I just got back from the history class we have at our CCRC. I just LOVE it. Way back in my former life, history was such a bore. It was my least favorite subject in school. Now that I am older and I feel closer to past events, history has become more interesting. However, the main thing is that this teacher is fabulous. He could teach anything, and I would go and listen. Not all teachers in my memory are so well revered
Teachers are a variety of humans, like the rest of us, and therefore prone to problems, anxieties, illnesses, distractions, and lack of support. One teacher I had in 7th grade was an alcoholic. Her supply was in the cloakroom along with our wet boots and bagged lunches. As long as we were quiet while she slept at her desk, she gave us no grief.
This topic has provided opportunity for some interesting conversations with my kids and grandkids. When asked for their input about teachers, one daughter, in her section on ‘the good ones’ wrote, “Mr. X was always upbeat, energetic, and taught me, “Energy is the ability to do work. Work is the movement of an object in the direction of a force. A force is a push or a pull.” …Which has helped me all the way through physics. He was always immaculately groomed, wearing a suit.” This is a memory of a science teacher from almost 40 years ago. I remember him also from parent/teacher conferences. He cared about science, but cared even more about his students.
Son-in-law remembers his 5th grade teacher because he encouraged creativity, taught him to play chess, and even provided out-of-class time so he could practice an inventive way of whistling with his friend.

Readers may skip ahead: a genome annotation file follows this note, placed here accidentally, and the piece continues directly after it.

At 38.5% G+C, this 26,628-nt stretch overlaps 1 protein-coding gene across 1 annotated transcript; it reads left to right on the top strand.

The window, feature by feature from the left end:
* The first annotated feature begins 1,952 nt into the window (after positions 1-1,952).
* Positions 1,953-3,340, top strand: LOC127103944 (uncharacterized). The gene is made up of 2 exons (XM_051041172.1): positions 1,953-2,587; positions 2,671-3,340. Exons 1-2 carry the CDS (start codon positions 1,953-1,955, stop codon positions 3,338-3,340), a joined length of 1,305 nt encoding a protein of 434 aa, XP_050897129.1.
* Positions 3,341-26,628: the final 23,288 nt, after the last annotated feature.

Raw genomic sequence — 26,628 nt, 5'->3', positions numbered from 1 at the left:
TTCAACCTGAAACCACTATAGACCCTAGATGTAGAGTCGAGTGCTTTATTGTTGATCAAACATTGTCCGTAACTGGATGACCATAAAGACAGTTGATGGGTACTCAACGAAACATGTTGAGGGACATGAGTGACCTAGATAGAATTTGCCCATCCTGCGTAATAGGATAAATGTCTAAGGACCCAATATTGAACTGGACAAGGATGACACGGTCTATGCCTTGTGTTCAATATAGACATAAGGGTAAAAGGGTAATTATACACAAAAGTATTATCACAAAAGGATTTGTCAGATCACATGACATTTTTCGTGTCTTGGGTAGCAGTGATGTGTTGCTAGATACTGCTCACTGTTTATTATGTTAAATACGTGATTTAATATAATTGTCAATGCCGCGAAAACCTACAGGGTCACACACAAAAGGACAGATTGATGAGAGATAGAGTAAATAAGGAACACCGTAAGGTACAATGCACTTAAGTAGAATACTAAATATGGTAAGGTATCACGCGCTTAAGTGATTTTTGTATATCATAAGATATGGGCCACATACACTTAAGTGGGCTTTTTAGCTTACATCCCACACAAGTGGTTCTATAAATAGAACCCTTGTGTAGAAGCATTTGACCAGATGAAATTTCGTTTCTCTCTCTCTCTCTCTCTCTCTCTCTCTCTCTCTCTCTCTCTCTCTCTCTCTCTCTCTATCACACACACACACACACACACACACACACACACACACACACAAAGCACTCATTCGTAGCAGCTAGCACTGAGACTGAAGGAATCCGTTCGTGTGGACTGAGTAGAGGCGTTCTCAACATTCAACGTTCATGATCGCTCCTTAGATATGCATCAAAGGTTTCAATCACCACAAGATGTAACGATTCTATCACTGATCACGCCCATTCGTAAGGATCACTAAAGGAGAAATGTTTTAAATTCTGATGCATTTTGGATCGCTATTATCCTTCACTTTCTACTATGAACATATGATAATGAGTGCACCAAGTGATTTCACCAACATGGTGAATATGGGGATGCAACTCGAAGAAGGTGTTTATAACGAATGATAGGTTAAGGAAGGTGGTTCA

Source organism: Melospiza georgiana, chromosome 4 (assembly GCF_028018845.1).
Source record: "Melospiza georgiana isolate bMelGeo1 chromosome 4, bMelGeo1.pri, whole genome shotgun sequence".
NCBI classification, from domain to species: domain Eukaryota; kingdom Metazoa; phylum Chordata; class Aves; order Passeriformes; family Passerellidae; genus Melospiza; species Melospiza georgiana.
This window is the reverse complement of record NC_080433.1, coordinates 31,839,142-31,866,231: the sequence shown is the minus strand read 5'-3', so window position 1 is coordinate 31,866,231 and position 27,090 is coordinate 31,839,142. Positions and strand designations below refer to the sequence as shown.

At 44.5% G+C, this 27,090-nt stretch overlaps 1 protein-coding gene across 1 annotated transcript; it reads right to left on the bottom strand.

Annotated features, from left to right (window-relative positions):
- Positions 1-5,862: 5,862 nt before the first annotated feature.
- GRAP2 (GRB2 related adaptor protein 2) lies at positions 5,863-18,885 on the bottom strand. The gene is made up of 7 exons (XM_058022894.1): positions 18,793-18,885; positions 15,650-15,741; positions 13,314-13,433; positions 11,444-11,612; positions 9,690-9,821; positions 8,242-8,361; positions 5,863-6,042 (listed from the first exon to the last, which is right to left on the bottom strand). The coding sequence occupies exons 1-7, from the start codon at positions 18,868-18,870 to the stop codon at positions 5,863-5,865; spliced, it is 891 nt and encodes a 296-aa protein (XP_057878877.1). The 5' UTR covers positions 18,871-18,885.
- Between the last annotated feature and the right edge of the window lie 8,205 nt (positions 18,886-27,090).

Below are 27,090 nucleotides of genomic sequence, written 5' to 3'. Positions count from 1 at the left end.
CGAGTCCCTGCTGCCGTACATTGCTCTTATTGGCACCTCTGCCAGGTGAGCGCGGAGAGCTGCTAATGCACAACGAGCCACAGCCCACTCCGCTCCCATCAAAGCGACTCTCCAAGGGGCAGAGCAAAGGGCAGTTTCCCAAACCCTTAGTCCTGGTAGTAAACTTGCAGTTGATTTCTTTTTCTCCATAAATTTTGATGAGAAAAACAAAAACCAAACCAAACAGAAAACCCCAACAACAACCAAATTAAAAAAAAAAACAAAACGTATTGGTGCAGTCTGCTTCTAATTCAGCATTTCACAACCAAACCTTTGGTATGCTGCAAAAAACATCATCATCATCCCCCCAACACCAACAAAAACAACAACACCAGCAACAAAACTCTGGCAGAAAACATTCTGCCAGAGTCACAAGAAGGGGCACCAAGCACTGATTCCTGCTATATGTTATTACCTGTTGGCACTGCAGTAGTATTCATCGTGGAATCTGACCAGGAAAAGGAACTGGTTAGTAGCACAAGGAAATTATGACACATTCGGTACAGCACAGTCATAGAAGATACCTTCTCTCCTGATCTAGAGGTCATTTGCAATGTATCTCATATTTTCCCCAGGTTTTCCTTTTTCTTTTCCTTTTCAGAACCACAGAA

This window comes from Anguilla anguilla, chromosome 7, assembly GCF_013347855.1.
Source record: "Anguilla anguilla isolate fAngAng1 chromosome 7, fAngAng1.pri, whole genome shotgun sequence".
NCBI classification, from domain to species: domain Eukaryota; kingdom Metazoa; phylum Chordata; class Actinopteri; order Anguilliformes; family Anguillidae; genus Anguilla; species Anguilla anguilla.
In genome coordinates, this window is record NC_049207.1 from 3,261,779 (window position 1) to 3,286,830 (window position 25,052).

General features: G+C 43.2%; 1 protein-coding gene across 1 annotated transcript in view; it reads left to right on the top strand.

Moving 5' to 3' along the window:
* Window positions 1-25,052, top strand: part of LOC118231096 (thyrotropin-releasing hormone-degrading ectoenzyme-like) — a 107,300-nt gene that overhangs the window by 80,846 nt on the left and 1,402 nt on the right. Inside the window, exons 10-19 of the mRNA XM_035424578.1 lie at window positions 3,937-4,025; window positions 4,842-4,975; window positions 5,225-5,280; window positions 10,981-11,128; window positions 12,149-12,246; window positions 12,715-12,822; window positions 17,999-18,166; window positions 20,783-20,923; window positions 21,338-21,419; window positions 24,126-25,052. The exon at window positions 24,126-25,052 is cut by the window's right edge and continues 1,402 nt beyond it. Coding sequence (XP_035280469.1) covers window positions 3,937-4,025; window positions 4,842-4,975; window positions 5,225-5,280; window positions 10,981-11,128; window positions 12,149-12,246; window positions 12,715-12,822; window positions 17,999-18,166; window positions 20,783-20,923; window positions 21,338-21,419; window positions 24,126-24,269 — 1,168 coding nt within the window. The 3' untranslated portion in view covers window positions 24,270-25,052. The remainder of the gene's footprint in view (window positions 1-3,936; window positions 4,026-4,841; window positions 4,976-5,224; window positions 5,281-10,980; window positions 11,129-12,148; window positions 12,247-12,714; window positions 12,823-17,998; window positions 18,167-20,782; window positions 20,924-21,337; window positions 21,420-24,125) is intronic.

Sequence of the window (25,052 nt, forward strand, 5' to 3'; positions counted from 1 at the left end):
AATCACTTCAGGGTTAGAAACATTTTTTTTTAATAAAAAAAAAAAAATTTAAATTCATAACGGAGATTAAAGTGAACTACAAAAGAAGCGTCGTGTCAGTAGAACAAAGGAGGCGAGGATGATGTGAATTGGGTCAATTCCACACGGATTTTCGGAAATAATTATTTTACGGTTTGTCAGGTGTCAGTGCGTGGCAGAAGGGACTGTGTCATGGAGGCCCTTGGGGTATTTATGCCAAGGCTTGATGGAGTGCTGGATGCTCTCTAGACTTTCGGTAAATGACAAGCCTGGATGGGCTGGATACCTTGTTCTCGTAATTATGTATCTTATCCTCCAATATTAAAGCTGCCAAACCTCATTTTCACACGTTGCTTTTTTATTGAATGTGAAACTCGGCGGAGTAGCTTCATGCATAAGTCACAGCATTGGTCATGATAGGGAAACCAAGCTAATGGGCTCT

From the perspective of a teenager: He had one 8th grade teacher he really liked because of the freedom in class and encouragement for creativity. Same grandchild also did not like a 7th grade “mean and strict” teacher who was assigned as chaperone for his 8th grade trip to New York. “At first he was worried about it, but then once they got to New York, she let them wander around on their own.” This was a group of 13-14-year-olds on their own for a week in the city. His mother, my daughter, said, “Good thing I didn’t know about it at the time…. In the end though, it gave him the chance to feel independence and responsibility and helped him become the rather mature 15 year old he is today – it was a crash course in taking care of yourself. So, I guess she did him a favor”.
Who knows what the future brings? The influence of a teacher may be immediate or much later. We can learn what to do or what not to do. Maybe someone won a lot of money on Jeopardy because of a suddenly remembered fact from a previously unappreciated teacher.
Oh, there is so much to talk about!